Realtime Data LLC v. CARBONITE, INC. et al

Filing 67

ORDER ADOPTING 56 REPORT AND RECOMMENDATIONS. Therefore, the Court ADOPTS the Report and Recommendation of the United States Magistrate Judge as the findings and conclusions of this Court. All objections are OVERRULED and Carbonite's 32 Motion to Dismiss is DENIED as set forth herein and in the Magistrate Judge's Report and Recommendation (Docket No. 56 ). Signed by Judge Robert W. Schroeder, III on 8/21/2017. (rlf)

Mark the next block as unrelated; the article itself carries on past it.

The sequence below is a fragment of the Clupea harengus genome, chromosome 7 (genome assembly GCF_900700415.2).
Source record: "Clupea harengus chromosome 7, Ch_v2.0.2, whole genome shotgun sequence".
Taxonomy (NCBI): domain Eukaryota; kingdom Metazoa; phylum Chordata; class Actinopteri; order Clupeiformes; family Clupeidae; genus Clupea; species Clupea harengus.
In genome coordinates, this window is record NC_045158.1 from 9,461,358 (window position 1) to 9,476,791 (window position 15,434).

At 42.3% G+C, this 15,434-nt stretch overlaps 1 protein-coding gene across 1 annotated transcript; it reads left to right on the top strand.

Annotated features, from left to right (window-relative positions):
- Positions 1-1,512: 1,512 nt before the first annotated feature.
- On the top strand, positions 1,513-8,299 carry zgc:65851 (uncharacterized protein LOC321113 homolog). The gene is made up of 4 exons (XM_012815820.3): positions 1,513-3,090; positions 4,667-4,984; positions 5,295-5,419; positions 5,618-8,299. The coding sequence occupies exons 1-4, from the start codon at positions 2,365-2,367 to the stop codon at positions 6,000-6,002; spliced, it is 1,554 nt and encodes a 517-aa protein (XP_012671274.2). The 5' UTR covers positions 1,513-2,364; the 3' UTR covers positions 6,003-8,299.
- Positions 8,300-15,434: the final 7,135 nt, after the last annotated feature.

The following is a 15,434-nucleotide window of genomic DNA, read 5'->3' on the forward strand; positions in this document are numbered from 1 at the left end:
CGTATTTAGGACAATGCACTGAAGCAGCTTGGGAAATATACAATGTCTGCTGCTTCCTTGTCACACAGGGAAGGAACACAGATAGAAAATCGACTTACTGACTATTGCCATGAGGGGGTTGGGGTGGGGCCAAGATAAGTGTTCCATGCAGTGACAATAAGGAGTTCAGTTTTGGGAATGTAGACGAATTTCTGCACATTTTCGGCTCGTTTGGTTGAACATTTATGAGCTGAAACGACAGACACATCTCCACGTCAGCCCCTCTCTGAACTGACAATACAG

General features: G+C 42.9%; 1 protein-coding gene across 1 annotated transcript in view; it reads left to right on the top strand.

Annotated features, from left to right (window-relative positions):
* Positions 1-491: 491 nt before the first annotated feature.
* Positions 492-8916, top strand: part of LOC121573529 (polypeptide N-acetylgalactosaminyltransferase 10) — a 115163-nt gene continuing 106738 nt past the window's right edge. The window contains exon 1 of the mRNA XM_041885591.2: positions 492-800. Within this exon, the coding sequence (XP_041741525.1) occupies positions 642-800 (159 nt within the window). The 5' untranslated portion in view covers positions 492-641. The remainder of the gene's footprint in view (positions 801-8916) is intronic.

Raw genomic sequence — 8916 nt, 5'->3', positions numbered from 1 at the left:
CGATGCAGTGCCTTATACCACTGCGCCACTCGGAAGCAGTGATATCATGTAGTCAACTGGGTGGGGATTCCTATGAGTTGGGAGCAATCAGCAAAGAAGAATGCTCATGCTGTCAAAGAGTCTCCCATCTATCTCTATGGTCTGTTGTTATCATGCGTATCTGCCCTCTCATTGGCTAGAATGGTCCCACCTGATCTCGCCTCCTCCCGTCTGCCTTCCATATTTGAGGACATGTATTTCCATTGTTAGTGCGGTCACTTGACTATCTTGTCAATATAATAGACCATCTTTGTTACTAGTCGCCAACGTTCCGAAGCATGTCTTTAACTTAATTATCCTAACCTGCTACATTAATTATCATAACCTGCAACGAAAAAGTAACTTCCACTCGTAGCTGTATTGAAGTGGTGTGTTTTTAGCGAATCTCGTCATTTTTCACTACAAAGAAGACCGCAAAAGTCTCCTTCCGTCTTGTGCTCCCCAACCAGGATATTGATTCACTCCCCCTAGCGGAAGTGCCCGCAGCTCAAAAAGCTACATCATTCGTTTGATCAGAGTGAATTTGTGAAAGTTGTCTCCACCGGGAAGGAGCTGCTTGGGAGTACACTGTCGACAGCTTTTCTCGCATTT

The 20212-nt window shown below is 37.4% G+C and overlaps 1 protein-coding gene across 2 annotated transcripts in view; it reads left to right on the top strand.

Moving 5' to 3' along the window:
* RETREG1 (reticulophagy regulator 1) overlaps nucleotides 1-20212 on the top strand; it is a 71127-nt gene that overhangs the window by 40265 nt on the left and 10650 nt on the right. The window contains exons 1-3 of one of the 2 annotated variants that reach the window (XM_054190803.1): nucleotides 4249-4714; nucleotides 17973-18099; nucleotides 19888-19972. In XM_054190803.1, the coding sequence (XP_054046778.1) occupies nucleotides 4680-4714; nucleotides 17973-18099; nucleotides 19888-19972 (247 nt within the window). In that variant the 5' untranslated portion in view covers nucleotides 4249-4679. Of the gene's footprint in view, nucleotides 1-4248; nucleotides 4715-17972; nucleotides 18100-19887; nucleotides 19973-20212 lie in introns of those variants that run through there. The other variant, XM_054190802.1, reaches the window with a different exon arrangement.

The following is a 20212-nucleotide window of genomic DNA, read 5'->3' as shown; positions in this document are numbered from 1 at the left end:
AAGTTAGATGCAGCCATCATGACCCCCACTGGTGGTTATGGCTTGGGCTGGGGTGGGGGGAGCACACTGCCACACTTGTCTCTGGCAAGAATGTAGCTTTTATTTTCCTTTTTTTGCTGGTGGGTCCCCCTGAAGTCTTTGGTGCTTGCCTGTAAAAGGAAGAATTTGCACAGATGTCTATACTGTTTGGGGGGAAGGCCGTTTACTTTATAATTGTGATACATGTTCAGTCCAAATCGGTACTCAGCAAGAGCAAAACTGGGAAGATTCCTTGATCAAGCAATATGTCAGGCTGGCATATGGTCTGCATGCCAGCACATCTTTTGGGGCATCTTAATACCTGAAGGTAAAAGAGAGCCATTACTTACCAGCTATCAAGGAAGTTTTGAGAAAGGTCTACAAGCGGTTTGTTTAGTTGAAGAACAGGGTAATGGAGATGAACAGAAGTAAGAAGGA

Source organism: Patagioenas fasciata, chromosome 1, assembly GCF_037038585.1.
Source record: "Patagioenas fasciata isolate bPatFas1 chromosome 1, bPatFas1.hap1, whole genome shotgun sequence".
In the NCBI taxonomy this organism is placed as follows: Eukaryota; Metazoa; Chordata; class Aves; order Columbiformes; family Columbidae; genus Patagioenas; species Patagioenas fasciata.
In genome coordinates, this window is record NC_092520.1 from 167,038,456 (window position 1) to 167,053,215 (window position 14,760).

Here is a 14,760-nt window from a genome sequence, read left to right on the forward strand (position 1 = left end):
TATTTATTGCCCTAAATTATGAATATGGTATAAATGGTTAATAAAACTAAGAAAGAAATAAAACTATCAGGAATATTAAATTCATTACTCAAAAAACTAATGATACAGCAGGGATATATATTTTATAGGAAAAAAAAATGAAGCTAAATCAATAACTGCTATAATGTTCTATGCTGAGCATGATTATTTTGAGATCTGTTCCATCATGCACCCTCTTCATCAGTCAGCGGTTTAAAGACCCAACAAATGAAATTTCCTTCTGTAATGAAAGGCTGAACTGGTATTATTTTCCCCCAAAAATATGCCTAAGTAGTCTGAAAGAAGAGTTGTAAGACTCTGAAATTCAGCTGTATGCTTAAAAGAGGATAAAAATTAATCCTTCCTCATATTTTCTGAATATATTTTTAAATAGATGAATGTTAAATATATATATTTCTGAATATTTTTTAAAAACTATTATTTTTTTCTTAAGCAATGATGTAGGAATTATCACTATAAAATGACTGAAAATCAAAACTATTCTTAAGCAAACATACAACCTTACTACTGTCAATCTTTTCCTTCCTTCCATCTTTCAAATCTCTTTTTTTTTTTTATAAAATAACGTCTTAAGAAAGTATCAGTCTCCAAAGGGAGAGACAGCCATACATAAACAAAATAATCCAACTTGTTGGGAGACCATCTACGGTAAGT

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IN THE UNITED STATES DISTRICT COURT FOR THE EASTERN DISTRICT OF TEXAS TYLER DIVISION REALTIME DATA LLC, Plaintiff, v. CARBONITE, INC. et al., Defendant. § § § § § § § § § § § CIVIL ACTION NO. 6:17-CV-121 RWS-JDL JURY TRIAL DEMANDED ORDER ADOPTING REPORT AND RECOMMENDATION OF UNITED STATES MAGISTRATE JUDGE The above entitled and numbered civil action was referred to United States Magistrate Judge John D. Love pursuant to 28 U.S.C. § 636. The Report and Recommendation of the Magistrate Judge (Docket No. 56), recommending denying Carbonite, Inc.’s Motion to Dismiss Realtime Data LLC’s Complaint for Improper Venue (Docket No. 32) has been presented for consideration. Carbonite filed objections to the Report and Recommendation. Docket No. 62. The Magistrate Judge’s findings and conclusions are reviewed de novo. 28 U.S.C. § 636 (b)(1)(B)(C). In its objections, Carbonite argues that the Magistrate Judge improperly found that Carbonite waived its venue defense. Specifically, Carbonite argues that 1) it adequately preserved an improper venue defense in its answer; and 2) it did not waive its improper venue defense by filing a Motion under Rule 12(b)(6) because an improper venue defense was not available prior to TC Heartland. As part of these arguments, Carbonite notes that the Magistrate Judge did not specifically address two pre-TC Heartland opinions in this District that stated the Supreme Court’s grant of Page 1 of 5 certiorari in TC Heartland “does not change existing law” and that the movant in one case was improperly relying on an “unestablished legal presumption that Section 1400(b) is the only controlling patent venue statute.” Docket No. 62, at 1–2 (citing Intelligent Water Solutions LLC v. Kohler Co., No. 2:16-cv-689-RSP, slip. op., Doc. No. 58, at 1 (E.D. Tex. May 2, 2017); Personal Audio LLC v. Google, Inc., No. 1:15-cv-00350-RC, Doc. No. 71 (E.D. Tex. May 15, 2017)). Carbonite also relies on precedent from other Circuits to argue that “a defendant is not required to predict in advance how the Supreme Court may rule in a case.” Id. at 3. Carbonite states, “[t]o suggest that Carbonite should have filed a Rule 12(b)(3) motion to dismiss prior to TC Heartland or otherwise be deemed to have waived its venue defense is tantamount to unreasonably and wastefully requiring a party to file a presumptive motion guessing at the myriad of ways an appeals court might rule.” Id. at 4. Carbonite also argues that it properly followed stare decisis in proceeding based on VE Holding. Id. at 6 (“based on the standard in VE Holding and this District’s application of that standard in its pre-TC Heartland venue decisions, Carbonite risked this Court’s rebuke were it to have filed a motion inconsistent with the precedent of this District.”). Carbonite further cites to post-TC Heartland cases from other districts where courts either found TC Heartland was an intervening change in the law or otherwise determined that the movant did not waive its venue defense. Id. at 6 (citing Westech Aerosol Corp. v. 3M Co., No. C17-5067-RBL, 2017 WL 2671297, at *2 (W.D. Wash. June 21, 2017); Hand Held Prod., Inc. v. Code Corp., No. CV 2:17-167-RMG, 2017 WL 3085859, at *3 (D.S.C. July 18, 2017)). Carbonite argues that the Magistrate Judge improperly suggested Carbonite could have avoided waiver by waiting to file its §101 motion and “[s]uch route unreasonably posits a defendant to delay filing a Rule 12(b)(6) defense, based on what an appeals court might decide with respect to a different defense . . . a highly prejudicial outcome.” Id. at 7. Page 2 of 5 The majority of district court decisions have concluded that TC Heartland was not an intervening change in the law. See iLife Techs. Inc. v. Nintendo of America, Inc., No. 3:13-cv4987, 2017 WL 2778006, at *7 (N.D. Tex. June 27, 2017) (“TC Heartland does not qualify as an intervening change in law.”); In re Nintendo of America Inc., No. 2017-127, Slip. Op., Doc. No. 30, at 3 (Fed. Cir. July 26, 2017) (petition for writ of mandamus denied); Elbit Sys. Land & C4I Ltd. v. Hughes Network Sys., LLC, No. 2:15-cv-00037, 2017 WL 2651618, at *20 (E.D. Tex. June 20, 2017) report and recommendation adopted by Doc. No. 430 (July 19, 2017) (“The Court need not reach Defendants’ argument that a change in law constitutes an exception to waiver under Rule 12(h)(1)(A) because the Supreme Court’s decision in TC Heartland does not qualify”); In re Hughes Network Sys., LLC, No. 2017-130, 2017 WL 3167522, at *1 (Fed. Cir. July 24, 2017) (petition for writ of mandamus denied); Cobalt Boats, LLC v. Sea Ray Boats, Inc., No. 2:15-CV21, 2017 WL 2556679, at *3 (E.D. Va. June 7, 2017) (“TC Heartland does not qualify for the intervening law exception to waiver because it merely affirms the viability of Fourco.”); In re Sea Ray Boats, Inc., Case No. 2017-124, Dkt. 15, Slip Op. at 2 (Fed. Cir. June 9, 2017) (petition for writ of mandamus denied); Chamberlain Group, Inc. v. Techtronic Indus. Co., No. 16 C 6097, 2017 WL 3205772, at *2 (N.D. Ill. June 28, 2017) (“the Court follows Elbit and Cobalt Boats . . . in finding that TC Heartland did not represent a change in the law that would excuse waiver under these circumstances.”); In re Techtronic Indus. North America, Inc. et al., No. 2017-125, Slip. Op., Doc. No. 25, at 3 (Fed. Cir. July 25, 2017) (petition for writ of mandamus denied); Navico, Inc. v. Garmin Int’l, Inc., No. 2:16-CV-190, 2017 WL 2957882, at *2 (E.D. Tex. July 11, 2017) (“[B]ecause TC Heartland does not qualify as an intervening change of law, this waiver is not excused.”); Orthosie Sys., LLC v. Synovia Solutions, LLC, No. 4:16-CV-00995, 2017 WL 3244244, at *3 (E.D. Tex. July 31, 2017); Mantissa Corp. v. Ondot Sys., Inc., No. 4:15-cv-113, Page 3 of 5 Slip. Op., Doc. No. 113, at 6 (S.D. Tex. July 26, 2017); Skyhawke Techs., LLC v. DECA Int’l Corp. et al., No. 3:10-CV-708T-SL-RHW, 2017 WL 3132066, at *2 (S.D. Miss. July 21, 2017); Koninklijke Philips v. ASUSTeK Computer Inc., No. 1:15-cv-1125-GMS, Slip. Op., Doc. No. 215, at 10 (D. Del. July 19, 2017); Fox Factory, Inc., v. SRAM, LLC, No. 3:16-cv-506-WHO, Slip. Op., Doc. No. 72, at 5 (N.D. Cal. July 18, 2017); Reebok Int’l Ltd., et al. v. TRB Acquisitions LLC, et al., No. 3:16-CV-1618-SI, 2017 WL 3016034, at *3 (D. Or. July 14, 2017) (“the defense of improper venue was not ‘unavailable’ to Defendants before the Supreme Court issued its decision in TC Heartland.”); Infogation Corp. v. HTC Corp., No. 16-CV-01902-H-JLB, 2017 WL 2869717, at *4 (S.D. Cal. July 5, 2017) (“[T]he Supreme Court’s decision in TC Heartland does not excuse Defendants’ waiver as to venue in this District.”); Amax, Inc. v. ACCO Brands Corp., No. CV 1610695-NMG, 2017 WL 2818986, at *2 (D. Mass. June 29, 2017) (“defendant’s contention that an objection to improper venue under 28 U.S.C. § 1400(b) was previously unavailable is incorrect.”). The Court agrees with these holdings rather than the small minority of decisions that have reached the opposite conclusion. See, e.g., Westech Aerosol Corp. v. 3M Co., No. C17-5067-RBL, 2017 WL 2671297, at *2 (W.D. Wash. June 21, 2017). Accordingly, the Court overrules the majority of Carbonite’s objections. Carbonite’s references to stare decisis, pre-TC Heartland opinions from this District, and its argument that it should not have been expected to predict the outcome of the Supreme Court’s decision are unpersuasive. As the Magistrate Judge stated, “[w]ith a Supreme Court decision looming, it is not unreasonable to require a defendant to raise the propriety of venue in accordance with the federal rules and therefore preserve its consideration after the Supreme Court issues its ruling.” Docket No. 56, at 4. In this scenario, a “risk of rebuke” from a district court is an insufficient excuse for failing to take all the necessary steps to preserve a defense. Rule 12(g)(2) Page 4 of 5 . is clear that with respect to venue, “. . . a party that makes a motion under this rule must not make another motion under this rule raising a defense or objection that was available to the party but omitted from its earlier motion.” Therefore, the Court ADOPTS the Report and Recommendation of the United States Magistrate Judge as the findings and conclusions of this Court. All objections are OVERRULED and Carbonite’s Motion (Docket No. 32) is DENIED as set forth herein and in the Magistrate Judge’s Report and Recommendation (Docket No. 56). SIGNED this 21st day of August, 2017. ____________________________________ ROBERT W. SCHROEDER III UNITED STATES DISTRICT JUDGE Page 5 of 5